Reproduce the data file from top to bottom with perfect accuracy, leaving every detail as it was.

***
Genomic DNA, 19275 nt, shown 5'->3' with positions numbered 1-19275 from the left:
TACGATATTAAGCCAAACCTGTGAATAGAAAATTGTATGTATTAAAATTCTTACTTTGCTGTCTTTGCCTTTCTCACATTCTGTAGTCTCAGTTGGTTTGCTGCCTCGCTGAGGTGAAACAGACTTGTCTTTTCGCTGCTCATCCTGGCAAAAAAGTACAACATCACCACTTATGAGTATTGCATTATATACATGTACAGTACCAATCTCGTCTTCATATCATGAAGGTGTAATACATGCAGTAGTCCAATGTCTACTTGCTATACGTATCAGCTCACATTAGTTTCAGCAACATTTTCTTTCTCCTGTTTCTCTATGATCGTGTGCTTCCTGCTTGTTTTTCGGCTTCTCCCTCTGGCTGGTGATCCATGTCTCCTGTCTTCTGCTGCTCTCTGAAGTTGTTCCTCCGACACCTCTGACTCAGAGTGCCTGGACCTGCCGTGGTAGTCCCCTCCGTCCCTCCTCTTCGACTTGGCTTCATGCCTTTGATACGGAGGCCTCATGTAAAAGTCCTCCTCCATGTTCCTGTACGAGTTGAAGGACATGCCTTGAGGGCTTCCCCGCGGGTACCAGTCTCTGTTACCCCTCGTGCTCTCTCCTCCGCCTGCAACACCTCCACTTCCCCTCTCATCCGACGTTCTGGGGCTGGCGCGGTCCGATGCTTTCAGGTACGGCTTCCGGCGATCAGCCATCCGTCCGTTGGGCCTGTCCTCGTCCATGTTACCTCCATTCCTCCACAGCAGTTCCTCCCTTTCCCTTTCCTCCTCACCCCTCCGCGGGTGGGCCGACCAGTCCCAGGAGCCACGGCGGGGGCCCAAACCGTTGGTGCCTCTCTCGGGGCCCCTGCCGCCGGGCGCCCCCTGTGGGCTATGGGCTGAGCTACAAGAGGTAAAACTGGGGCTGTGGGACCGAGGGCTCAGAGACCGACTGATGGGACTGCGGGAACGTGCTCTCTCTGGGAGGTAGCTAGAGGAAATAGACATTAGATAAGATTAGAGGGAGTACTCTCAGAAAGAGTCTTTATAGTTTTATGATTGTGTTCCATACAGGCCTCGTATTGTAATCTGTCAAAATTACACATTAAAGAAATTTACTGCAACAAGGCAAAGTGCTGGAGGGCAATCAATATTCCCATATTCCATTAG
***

Genomic DNA, 19275 nt, shown 5'->3' with positions numbered 1-19275 from the left:
TACGATATTAAGCCAAACCTGTGAATAGAAAATTGTATGTATTAAAATTCTTACTTTGCTGTCTTTGCCTTTCTCACATTCTGTAGTCTCAGTTGGTTTGCTGCCTCGCTGAGGTGAAACAGACTTGTCTTTTCGCTGCTCATCCTGGCAAAAAAGTACAACATCACCACTTATGAGTATTGCATTATATACATGTACAGTACCAATCTCGTCTTCATATCATGAAGGTGTAATACATGCAGTAGTCCAATGTCTACTTGCTATACGTATCAGCTCACATTAGTTTCAGCAACATTTTCTTTCTCCTGTTTCTCTATGATCGTGTGCTTCCTGCTTGTTTTTCGGCTTCTCCCTCTGGCTGGTGATCCATGTCTCCTGTCTTCTGCTGCTCTCTGAAGTTGTTCCTCCGACACCTCTGACTCAGAGTGCCTGGACCTGCCGTGGTAGTCCCCTCCGTCCCTCCTCTTCGACTTGGCTTCATGCCTTTGATACGGAGGCCTCATGTAAAAGTCCTCCTCCATGTTCCTGTACGAGTTGAAGGACATGCCTTGAGGGCTTCCCCGCGGGTACCAGTCTCTGTTACCCCTCGTGCTCTCTCCTCCGCCTGCAACACCTCCACTTCCCCTCTCATCCGACGTTCTGGGGCTGGCGCGGTCCGATGCTTTCAGGTACGGCTTCCGGCGATCAGCCATCCGTCCGTTGGGCCTGTCCTCGTCCATGTTACCTCCATTCCTCCACAGCAGTTCCTCCCTTTCCCTTTCCTCCTCACCCCTCCGCGGGTGGGCCGACCAGTCCCAGGAGCCACGGCGGGGGCCCAAACCGTTGGTGCCTCTCTCGGGGCCCCTGCCGCCGGGCGCCCCCTGTGGGCTATGGGCTGAGCTACAAGAGGTAAAACTGGGGCTGTGGGACCGAGGGCTCAGAGACCGACTGATGGGACTGCGGGAACGTGCTCTCTCTGGGAGGTAGCTAGAGGAAATAGACATTAGATAAGATTAGAGGGAGTACTCTCAGAAAGAGTCTTTATAGTTTTATGATTGTGTTCCATACAGGCCTCGTATTGTAATCTGTCAAAATTACACATTAAAGAAATTTACTGCAACAAGGCAAAGTGCTGGAGGGCAATCAATATTCCCATATTCCATTAG